Oeuf Couture: How to Dress an Easter Egg

comments (7) April 16th, 2014     

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Jeff_Rudell Jeffery Rudell, contributor
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This Easter, Im keeping all of my eggs au naturel but wrapping them in as much color as I can muster.
Narrow strips of paper, in bright springtime hues, are woven using a traditional chair-caning pattern.
Less of a dye job than a makeover: Dare I call it Œuf Couture?
This Easter, Im keeping all of my eggs au naturel but wrapping them in as much color as I can muster.

This Easter, I'm keeping all of my eggs au naturel but wrapping them in as much color as I can muster.

Photo: Jeff Rudell
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  Overlap the edges and glue them in place. Trim any extraneous strips from the ends of the container and check for any loose strips that need to be reglued before proceeding.


  Carefully cut flaps in each end of the box. Each flap is 1-1/2 inches long. (Here is where any strip you neglected to glue in place above will fall off if not properly adhered.)



The finished piece. The egg, though hardly visible in this photo, is nestled safely within the basket.


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Comments (7)

CeceliaLouie writes: Thank you turning the stereotypes upside down and inspiring us all, Jeffery. I am transported back to art school when we had "blue sky" projects and had so much fun making my Egg Spaceship!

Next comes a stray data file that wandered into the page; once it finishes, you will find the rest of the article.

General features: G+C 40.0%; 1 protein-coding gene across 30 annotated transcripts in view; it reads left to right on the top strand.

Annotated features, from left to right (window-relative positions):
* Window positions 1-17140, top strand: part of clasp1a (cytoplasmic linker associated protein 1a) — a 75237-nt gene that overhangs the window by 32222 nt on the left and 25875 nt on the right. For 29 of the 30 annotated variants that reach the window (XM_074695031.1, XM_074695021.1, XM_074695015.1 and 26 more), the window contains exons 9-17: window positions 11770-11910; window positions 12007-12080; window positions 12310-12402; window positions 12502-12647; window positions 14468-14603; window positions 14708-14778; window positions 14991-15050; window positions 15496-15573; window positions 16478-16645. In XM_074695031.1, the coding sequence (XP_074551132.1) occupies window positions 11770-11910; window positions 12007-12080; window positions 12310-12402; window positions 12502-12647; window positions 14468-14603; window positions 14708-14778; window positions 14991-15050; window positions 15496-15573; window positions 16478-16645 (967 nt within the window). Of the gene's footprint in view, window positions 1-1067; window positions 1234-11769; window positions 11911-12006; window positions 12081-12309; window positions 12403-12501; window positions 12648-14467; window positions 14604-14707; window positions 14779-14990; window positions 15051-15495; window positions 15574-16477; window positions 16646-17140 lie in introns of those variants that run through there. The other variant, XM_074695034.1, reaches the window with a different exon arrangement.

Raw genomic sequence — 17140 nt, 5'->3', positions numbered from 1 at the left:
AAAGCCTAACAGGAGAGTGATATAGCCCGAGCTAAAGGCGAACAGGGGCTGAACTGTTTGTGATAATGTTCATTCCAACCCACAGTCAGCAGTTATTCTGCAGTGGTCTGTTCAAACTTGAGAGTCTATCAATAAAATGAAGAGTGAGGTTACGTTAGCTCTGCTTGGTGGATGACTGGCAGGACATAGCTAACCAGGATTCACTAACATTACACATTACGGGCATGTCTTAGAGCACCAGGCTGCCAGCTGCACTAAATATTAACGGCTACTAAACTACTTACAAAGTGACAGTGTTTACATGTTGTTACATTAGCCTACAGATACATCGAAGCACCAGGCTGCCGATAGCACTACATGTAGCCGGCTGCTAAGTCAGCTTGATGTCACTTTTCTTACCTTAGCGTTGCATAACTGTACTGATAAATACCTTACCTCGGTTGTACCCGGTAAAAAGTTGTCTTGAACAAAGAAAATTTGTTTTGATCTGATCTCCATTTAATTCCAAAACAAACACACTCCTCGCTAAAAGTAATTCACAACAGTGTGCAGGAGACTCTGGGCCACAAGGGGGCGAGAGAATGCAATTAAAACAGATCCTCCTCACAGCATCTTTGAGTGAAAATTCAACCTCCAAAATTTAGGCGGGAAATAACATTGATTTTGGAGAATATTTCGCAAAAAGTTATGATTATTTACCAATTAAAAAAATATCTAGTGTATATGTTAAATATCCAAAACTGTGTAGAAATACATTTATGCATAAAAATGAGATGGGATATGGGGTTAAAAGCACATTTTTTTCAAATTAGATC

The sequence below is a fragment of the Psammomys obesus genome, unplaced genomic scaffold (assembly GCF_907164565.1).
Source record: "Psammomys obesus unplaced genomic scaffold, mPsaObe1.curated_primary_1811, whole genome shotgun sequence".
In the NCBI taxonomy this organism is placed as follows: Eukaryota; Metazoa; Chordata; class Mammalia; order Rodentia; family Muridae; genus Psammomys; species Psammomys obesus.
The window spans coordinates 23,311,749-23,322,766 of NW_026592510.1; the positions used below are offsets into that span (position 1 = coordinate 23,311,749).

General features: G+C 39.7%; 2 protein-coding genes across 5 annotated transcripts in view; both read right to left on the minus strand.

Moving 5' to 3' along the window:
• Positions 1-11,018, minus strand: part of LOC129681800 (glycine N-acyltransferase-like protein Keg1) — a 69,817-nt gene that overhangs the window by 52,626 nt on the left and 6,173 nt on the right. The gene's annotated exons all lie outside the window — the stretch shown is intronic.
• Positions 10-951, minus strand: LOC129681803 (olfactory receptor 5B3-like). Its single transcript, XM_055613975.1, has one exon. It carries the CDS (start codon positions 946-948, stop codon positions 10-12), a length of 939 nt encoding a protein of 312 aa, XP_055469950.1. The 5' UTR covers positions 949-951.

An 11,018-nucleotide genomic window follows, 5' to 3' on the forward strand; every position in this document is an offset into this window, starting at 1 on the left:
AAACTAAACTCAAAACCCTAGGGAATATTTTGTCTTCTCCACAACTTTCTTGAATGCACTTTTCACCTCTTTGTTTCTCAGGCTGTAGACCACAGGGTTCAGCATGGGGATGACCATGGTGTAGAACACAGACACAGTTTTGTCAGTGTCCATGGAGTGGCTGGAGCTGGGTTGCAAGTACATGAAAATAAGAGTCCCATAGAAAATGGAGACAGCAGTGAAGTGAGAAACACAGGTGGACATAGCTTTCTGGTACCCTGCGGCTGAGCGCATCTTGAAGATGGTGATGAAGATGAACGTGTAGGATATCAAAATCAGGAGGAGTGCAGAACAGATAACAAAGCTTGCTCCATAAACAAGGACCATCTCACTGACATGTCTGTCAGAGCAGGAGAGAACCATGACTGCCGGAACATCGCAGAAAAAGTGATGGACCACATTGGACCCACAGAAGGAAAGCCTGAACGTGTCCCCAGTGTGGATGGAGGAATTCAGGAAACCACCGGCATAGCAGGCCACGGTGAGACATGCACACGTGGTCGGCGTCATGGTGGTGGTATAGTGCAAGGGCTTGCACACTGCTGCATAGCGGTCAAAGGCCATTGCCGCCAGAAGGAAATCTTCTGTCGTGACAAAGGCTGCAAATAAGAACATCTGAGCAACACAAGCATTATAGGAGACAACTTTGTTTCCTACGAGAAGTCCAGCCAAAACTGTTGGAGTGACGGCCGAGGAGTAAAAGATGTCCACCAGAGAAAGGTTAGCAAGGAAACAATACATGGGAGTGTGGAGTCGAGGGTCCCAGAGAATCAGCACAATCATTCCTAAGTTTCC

Posted: 11:55 am on February 12th
Christine_Connor writes: This is amazing stuff! Im loving the wealth of material, information & various creative outputs by so many folk on this site!

Your Easter egg also looks amazing. The time, care & love & attention you showed in creating it really shows. I know as a seasoned quiller, i have to dedicate equal time, love & care when creating quilling projects. From my experience, i would add that folk who are going to attempt this, be very careful with the glue! Make sure you use a good quality glue that is appropriate for paper crafts. Also don't apply too much otherwise it could ruin your project. Use one with an applicator so you can easily control the flow of the glue..

I personally use a variety, but clear drying glue like Crystal Effects is usually sufficient.

Posted: 11:06 am on April 1st
EchoLin writes: you have given us a good pattern of easter crafts.
Posted: 10:14 pm on March 31st
jscott56 writes: WOW!!! These are very neat and are something I want to learn to. What a true inspiration!!!
Posted: 12:16 am on August 21st
AWilcox writes: What a great way to decorate the Easter Egg! I have nieces who love decorating for any holiday, and during Easter they make a mess with food coloring. This year I am going to present your idea to them, I am sure they will love it as much as I do, thanks for your innovative creations.
Posted: 4:51 pm on March 16th
hemidemisemiquaver writes: ooooh....I am a postin'! I have a beautiful project I did at Christmas for naturl egg shell ornaments, as well as an eggshell garden! I will post both in the same post!
Posted: 3:10 pm on March 16th
LauraMM writes: I LOVE your work! Your paper creations are amazing works of art! And I love how you left the eggs natural... I have 3 children, so we are into dying eggs, coloring, and so on.... Pre-kids, I'd paint the eggs and then heat emboss some designs with embossing powder... But now I'm off to purchase brown eggs, and I'd like to arrange some naturally with decorated vessels or baskets... thanks for the inspiration!
Posted: 10:36 am on March 16th
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